Samsung Halts Galaxy Note 7 Production Because Batteries Suck

There's a tough balancing act when it comes to batteries.

Getty Images / George Frey

Samsung is adjusting the number of Galaxy Note 7 smartphones in production, following a number of battery fire incidents still persistent even after a major recall. The company confirmed to Reuters on Monday that, in an attempt to improve quality control, Note 7 shipment volumes would change. The announcement comes amid reports Samsung will temporarily halt production altogether, and reveals a smartphone giant struggling to control a widespread issue.

Batteries remain one of the major conundrums of modern smartphone design. The quest for thinner and lighter phones, packing more power-sucking pixels into larger screens, and longer-than-ever battery life has led to a fine balancing act with few solutions. Battery capacity is measured in milliampere-hour (mAh): the Note 7 contains a 3500 mAh battery, 500 mAh more than its S7 sibling, the extra capacity helping to power a larger phone with more on-screen pixels.

Failure can be attributed to a number of sources. The internal chips that monitor status may be faulty, or the phone’s design may cause overheating during operation. Without the luxury of fans or other cooling systems typically found in big computers, smartphones need to find other ways to move heat away from the battery. Fitting in bulky cooling systems could mean sacrificing thickness, so companies get creative. Samsung, for example, uses a liquid cooling system in the S7 that spreads heat around. These cooling systems are vital: at around 200 degrees, a battery will start to disintegrate and spark a chemical reaction.

“The snowball effect happens so fast that, within a second, the entire cell goes from being intact to being completely destroyed,” Donal Finegan, a chemical engineer at University College London, told Forbes. Batteries could be safer, Finegan explained, but that would most likely mean using less energy-dense materials.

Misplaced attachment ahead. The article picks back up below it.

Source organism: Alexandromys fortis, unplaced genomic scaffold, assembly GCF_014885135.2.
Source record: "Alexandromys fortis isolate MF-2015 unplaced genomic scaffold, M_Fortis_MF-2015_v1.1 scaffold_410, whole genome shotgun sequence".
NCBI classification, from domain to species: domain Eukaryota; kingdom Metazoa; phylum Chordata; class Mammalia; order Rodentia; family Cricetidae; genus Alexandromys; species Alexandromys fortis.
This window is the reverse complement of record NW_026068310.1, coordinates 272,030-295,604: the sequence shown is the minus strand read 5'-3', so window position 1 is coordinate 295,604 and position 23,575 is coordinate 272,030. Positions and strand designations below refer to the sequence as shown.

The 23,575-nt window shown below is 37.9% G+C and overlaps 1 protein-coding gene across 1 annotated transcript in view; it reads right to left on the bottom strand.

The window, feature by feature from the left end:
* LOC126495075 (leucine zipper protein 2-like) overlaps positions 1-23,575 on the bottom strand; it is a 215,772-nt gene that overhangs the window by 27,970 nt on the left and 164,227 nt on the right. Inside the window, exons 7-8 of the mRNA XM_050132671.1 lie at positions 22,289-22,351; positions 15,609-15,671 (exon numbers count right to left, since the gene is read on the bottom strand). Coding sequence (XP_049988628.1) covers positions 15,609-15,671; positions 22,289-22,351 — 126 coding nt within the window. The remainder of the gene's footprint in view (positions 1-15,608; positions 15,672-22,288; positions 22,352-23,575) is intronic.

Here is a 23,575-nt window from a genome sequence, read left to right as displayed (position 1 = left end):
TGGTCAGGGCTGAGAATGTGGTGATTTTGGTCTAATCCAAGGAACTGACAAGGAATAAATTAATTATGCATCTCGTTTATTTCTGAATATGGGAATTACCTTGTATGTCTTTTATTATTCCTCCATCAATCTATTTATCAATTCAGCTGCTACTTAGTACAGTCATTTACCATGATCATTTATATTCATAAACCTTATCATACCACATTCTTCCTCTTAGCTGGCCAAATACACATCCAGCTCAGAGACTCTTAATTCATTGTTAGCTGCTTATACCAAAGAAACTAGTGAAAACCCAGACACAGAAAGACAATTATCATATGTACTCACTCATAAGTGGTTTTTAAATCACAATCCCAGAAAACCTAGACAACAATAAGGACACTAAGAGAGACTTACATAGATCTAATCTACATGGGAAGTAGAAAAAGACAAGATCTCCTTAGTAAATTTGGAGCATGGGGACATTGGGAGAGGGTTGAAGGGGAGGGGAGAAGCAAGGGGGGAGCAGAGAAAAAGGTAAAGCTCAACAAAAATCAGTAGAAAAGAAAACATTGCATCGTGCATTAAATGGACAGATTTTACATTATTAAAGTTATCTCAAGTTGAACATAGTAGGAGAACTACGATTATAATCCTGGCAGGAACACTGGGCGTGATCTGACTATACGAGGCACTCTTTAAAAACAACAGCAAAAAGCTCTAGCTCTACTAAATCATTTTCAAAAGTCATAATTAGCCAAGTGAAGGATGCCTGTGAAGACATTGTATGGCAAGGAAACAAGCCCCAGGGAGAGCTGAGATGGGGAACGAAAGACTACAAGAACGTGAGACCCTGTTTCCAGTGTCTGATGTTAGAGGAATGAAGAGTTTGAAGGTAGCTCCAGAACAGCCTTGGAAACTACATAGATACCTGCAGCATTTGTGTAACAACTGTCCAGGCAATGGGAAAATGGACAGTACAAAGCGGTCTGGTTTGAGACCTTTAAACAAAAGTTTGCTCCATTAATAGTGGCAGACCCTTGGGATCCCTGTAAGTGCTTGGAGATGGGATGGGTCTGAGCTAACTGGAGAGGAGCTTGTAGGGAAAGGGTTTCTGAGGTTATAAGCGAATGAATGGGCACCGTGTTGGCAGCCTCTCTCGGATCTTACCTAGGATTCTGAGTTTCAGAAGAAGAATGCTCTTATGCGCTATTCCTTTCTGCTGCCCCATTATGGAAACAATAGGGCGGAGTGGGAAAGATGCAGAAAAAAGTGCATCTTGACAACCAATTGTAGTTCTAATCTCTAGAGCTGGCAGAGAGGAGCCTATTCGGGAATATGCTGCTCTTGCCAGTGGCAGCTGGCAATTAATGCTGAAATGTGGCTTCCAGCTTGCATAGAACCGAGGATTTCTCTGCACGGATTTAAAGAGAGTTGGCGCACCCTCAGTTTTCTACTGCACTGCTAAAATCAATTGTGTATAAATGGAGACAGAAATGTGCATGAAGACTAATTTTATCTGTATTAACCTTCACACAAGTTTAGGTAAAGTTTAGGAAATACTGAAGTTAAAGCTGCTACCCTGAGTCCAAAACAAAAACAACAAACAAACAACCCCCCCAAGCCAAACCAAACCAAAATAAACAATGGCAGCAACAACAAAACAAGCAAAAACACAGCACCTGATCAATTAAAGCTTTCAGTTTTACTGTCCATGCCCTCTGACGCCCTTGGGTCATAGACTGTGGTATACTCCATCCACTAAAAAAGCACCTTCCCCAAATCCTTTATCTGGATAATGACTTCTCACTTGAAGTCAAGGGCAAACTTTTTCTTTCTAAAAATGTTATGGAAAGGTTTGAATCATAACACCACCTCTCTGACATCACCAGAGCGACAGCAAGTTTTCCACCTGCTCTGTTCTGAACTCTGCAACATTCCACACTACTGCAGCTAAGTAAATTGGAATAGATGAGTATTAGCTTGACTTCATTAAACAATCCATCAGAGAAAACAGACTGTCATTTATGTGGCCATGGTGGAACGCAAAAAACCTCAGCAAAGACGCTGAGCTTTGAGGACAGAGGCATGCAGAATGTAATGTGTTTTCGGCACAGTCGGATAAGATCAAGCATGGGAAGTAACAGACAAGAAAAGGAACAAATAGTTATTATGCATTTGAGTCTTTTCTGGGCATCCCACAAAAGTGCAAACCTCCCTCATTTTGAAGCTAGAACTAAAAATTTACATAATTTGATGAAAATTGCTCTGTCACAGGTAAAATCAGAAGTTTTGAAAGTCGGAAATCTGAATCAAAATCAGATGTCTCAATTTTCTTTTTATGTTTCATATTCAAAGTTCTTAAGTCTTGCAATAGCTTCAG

The original iPhone, launched in 2007, was criticized for its non-removable battery. Today, removable batteries are a rarity in the smartphone space as handset makers focus on capacity.

Getty Images / David Paul Morris

Companies have tried to trick the balancing act in numerous ways. The iPhone, which debuted in 2007 with a non-removable battery, started a prevalent industry practice of removing the mechanisms that allow easy battery access in favor of greater capacity. Wireless charging pucks aim to make quick recharges simpler and reduce the need for greater capacity, while Android’s Doze feature aims to squeeze more juice out of hardware by making software work more efficiently.

The Note 7 has a battery problem, but it’s hard to see where Samsung can go from here beyond quality control. Changing the phone’s design could lose it one of its key selling points, and from a marketing perspective it may be too late to reverse the damage done to the brand name. Samsung could chalk this up to a learning experience and move on to designing the Note 8, but it was a costly, dangerous experience that put lives at risk. Tech pundits will likely complain about battery life and device size for years to come, but Samsung has shown that there is a very real danger when batteries aren’t properly tested for quality and safety.